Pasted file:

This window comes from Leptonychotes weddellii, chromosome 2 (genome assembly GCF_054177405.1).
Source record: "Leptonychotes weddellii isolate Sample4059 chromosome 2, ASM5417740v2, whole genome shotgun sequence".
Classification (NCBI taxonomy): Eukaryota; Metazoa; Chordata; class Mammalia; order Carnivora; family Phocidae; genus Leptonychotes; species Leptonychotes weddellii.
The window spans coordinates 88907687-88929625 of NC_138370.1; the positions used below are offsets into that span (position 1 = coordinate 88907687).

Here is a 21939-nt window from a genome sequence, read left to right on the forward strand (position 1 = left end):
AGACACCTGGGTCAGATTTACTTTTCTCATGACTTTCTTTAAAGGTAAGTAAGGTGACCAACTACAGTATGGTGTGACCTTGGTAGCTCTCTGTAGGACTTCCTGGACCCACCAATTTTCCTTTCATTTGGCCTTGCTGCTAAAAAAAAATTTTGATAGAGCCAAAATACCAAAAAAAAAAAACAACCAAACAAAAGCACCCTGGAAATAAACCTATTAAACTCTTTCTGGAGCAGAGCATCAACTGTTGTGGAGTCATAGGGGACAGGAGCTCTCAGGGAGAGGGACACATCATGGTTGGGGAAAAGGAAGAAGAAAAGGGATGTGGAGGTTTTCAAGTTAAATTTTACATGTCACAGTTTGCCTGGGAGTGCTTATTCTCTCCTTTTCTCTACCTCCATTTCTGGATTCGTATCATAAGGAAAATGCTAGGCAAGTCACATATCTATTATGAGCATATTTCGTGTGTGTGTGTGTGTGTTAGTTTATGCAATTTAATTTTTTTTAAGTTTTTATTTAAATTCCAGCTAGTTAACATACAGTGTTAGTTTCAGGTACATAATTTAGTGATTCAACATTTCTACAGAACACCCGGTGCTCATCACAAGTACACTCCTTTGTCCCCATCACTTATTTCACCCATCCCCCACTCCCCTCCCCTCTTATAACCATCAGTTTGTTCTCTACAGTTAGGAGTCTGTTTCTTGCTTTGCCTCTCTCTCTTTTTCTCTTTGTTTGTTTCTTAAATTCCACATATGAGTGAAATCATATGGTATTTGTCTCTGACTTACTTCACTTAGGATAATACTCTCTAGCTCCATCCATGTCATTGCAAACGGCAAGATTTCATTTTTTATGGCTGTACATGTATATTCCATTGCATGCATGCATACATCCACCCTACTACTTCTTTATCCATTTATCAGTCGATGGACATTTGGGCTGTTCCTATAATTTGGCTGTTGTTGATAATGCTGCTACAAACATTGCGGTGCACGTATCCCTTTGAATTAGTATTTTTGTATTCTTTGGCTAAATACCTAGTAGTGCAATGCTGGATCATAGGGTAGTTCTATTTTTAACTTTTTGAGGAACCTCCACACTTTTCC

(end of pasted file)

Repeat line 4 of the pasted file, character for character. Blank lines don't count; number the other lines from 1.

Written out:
The window spans coordinates 88907687-88929625 of NC_138370.1; the positions used below are offsets into that span (position 1 = coordinate 88907687).